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TECHNOLOGY

How This Malaysian Start-up Helps Find Stolen Cars

And encourages drivers to be more responsible

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BY Marishka M. Cabrera - 25 Oct 2016

Malaysian startup cars

PHOTO CREDIT: Getty Images

In mid-2013, Syed Ahmad Fuqaha's friend lost his car in broad daylight in Kuala Lumpur. A week later, his own brother lost his car in Penang.

Fuqaha found out – the hard way – that Malaysia was among the 10 countries where car theft was prevalent.

Fuqaha saw the need to develop a modern GPS tracking solution for the smartphone generation. He felt confident he could do it given his background in web application development. And so in 2014, he and a former colleague, Irwan Ibrahim, turned a grim realization into an opportunity. They established Katsana.

 

Responding to a need

In Malaysia, one car is stolen every 24 minutes. Less than one out of 10 cars is recovered and returned to owner.

Katsana’s technology allows users to track vehicle location through tracking devices. This improves the chances of recovery in the case of theft. The GPS trackers will not alter existing wiring, and it will continue to work even if the car battery is cut.

Thus far, Katsana has recovered 56 out of 57 stolen cars.

 

Tracking more than cars' whereabouts

Aside from recovering lost cars, Katsana has cumulatively crunched and analyzed over 140 million kilometers of driving behavior and, for fleet customers, it has reduced risky behavior by almost 62% within 12 months, according to Fuqaha.

For Katsana Track and Katsana Fleet, the company charges an annual or monthly subscription, depending on the size of the fleet. The company has since evolved into a telematics start-up that is involved in usage-based insurance and connected cars, shifting from security to accountability on the part of the drivers.

“We initially focused on vehicle tracking for consumers, allowing drivers to protect and trace the location of their vehicles,” Fuqaha explains. “Subsequently and iteratively we made inroads into fleet management system for enterprises.”

One feature of the fleet management system for SMEs in Malaysia is the ability to monitor vehicle fuel level and its utilization for every trip, thus helping businesses understand fuel usage patterns. Using the system, fleet operators can institute policies to detect refueling or a sudden drop of fuel level in a tank, which could indicate spillage or fuel siphoning. In cases of a fuel policy violation, managers will receive a notification, which will also contain the driver’s information, location, visual map of the occurrences, and the amount in liters of refuel or sudden drop in fuel level.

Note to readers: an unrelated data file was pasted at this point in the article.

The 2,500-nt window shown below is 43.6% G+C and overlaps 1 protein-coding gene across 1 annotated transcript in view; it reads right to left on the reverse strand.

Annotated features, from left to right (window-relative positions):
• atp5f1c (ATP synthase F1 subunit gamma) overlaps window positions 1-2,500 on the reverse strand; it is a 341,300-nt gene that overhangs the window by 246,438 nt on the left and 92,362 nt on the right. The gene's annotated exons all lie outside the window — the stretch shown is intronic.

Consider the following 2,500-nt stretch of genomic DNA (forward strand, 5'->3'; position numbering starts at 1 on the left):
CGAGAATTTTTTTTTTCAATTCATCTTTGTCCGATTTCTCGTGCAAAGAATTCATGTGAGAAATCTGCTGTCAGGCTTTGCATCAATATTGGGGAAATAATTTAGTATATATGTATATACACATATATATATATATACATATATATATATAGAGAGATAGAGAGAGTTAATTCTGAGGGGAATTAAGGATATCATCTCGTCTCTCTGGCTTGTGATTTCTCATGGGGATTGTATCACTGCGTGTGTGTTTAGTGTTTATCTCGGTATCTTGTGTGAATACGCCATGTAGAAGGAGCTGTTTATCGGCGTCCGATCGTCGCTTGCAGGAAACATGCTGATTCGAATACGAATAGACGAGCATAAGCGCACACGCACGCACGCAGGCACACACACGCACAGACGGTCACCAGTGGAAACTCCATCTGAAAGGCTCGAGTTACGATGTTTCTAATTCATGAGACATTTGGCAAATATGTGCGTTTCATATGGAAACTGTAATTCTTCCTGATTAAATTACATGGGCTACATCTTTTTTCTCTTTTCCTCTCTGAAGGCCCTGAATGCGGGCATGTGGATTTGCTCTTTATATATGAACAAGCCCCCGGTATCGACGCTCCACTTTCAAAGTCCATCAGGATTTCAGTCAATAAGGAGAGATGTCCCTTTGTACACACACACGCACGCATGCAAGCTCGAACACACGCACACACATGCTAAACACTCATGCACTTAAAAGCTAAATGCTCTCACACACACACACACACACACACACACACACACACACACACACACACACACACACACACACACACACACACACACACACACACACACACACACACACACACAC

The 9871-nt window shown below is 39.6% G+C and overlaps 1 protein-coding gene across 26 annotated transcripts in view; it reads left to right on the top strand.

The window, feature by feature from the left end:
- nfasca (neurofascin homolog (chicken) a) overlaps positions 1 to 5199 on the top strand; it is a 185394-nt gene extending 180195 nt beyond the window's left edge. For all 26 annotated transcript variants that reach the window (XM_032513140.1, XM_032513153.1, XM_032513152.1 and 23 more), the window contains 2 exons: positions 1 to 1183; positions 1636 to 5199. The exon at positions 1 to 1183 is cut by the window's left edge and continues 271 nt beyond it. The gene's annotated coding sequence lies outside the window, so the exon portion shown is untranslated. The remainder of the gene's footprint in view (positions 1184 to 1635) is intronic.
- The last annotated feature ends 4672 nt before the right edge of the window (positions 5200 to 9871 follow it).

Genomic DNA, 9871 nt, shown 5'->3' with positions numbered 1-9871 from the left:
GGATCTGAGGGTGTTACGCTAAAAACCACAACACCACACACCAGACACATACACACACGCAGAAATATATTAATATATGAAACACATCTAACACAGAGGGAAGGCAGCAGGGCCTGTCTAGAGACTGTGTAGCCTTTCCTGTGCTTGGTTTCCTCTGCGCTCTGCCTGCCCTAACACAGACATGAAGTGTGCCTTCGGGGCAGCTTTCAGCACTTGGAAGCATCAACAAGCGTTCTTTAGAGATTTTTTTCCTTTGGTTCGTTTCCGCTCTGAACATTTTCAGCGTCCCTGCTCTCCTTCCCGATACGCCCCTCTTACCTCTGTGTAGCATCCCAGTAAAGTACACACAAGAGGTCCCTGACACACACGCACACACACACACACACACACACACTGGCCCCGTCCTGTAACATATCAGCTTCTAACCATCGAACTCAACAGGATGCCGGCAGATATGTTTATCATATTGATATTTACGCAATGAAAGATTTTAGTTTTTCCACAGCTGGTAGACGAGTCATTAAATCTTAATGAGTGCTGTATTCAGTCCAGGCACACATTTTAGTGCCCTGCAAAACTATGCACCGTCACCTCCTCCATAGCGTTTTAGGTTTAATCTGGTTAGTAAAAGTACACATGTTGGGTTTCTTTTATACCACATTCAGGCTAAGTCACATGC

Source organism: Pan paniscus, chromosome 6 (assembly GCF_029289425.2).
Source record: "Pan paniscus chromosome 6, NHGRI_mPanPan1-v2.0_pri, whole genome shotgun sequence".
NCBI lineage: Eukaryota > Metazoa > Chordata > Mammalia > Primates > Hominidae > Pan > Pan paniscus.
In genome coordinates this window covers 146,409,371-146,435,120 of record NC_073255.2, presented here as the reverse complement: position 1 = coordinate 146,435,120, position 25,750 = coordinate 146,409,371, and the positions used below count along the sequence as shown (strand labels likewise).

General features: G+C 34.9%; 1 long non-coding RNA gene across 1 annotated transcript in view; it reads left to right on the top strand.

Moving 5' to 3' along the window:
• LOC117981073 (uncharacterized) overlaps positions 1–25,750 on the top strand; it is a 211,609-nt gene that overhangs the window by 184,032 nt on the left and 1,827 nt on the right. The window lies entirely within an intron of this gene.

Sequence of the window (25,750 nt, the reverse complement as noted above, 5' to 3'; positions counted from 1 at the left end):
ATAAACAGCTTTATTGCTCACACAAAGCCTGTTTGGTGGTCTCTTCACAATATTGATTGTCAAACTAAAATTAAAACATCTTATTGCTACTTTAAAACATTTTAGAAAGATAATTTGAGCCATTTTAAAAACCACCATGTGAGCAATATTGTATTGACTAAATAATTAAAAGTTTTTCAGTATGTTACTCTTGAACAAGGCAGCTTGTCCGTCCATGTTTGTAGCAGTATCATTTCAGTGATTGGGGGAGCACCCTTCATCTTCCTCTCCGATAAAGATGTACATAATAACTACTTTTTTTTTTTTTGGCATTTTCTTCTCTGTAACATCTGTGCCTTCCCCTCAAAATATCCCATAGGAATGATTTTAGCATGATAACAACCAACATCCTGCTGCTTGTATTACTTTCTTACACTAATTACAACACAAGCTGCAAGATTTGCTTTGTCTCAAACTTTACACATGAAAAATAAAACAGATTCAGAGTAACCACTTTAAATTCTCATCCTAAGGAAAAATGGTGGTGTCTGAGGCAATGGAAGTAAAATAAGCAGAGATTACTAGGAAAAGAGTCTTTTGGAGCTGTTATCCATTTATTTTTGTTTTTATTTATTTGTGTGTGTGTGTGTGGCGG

Building credibility and capability

It was not easy getting clients to adopt the system. As a start-up, Katsana had to convince large enterprises—most of whom were uncomfortable letting the backbone of their daily logistics operations rest on an unproven solution developed by a new company.

Says Fuqaha, “Hence, we actually never present ourselves as a ‘tech start-up,’ and thus we strike up partnerships with established entities to generate credibility by association.” On their fourth month of operation, they were able to get a “big enterprise on board,” which led others to follow suit.

He reminds entrepreneurs to make their MVP -- minimum viable product – as simple as possible to test the market. “If people are willing to pay for it, make it available commercially and constantly improve based on your customer’s needs.”

He adds that start-ups should not wait for perfection. “As a start-up, you don’t have the time or money to develop a perfect solution.”

At present, Katasana is developing capabilities and insight into understanding driver behavior patterns, scoring, and engagement with drivers.

“We feel that we have become quite good at understanding driver behavior patterns, and, hence, have begun to offer a solution for motor insurers and car manufacturers,” says Fuqaha.

Katsana Insight allows automobile insurers to drastically reduce insurance claims through behavioral data and analysis. Driving data is collected and analyzed in order to give insurers a more precise risk profile, which can enable them to reward good drivers by adjusting their premiums accordingly and “nudge” risky drivers to behave better on the road.  

As for plans, Fuqaha says the company aims to become the largest intelligence company that provides data insights for motor insurers, financiers, and car manufacturers. In fact, the small round that the company has managed to close a few months ago will be used for deployment in motor insurance and connected cars ecosystem.

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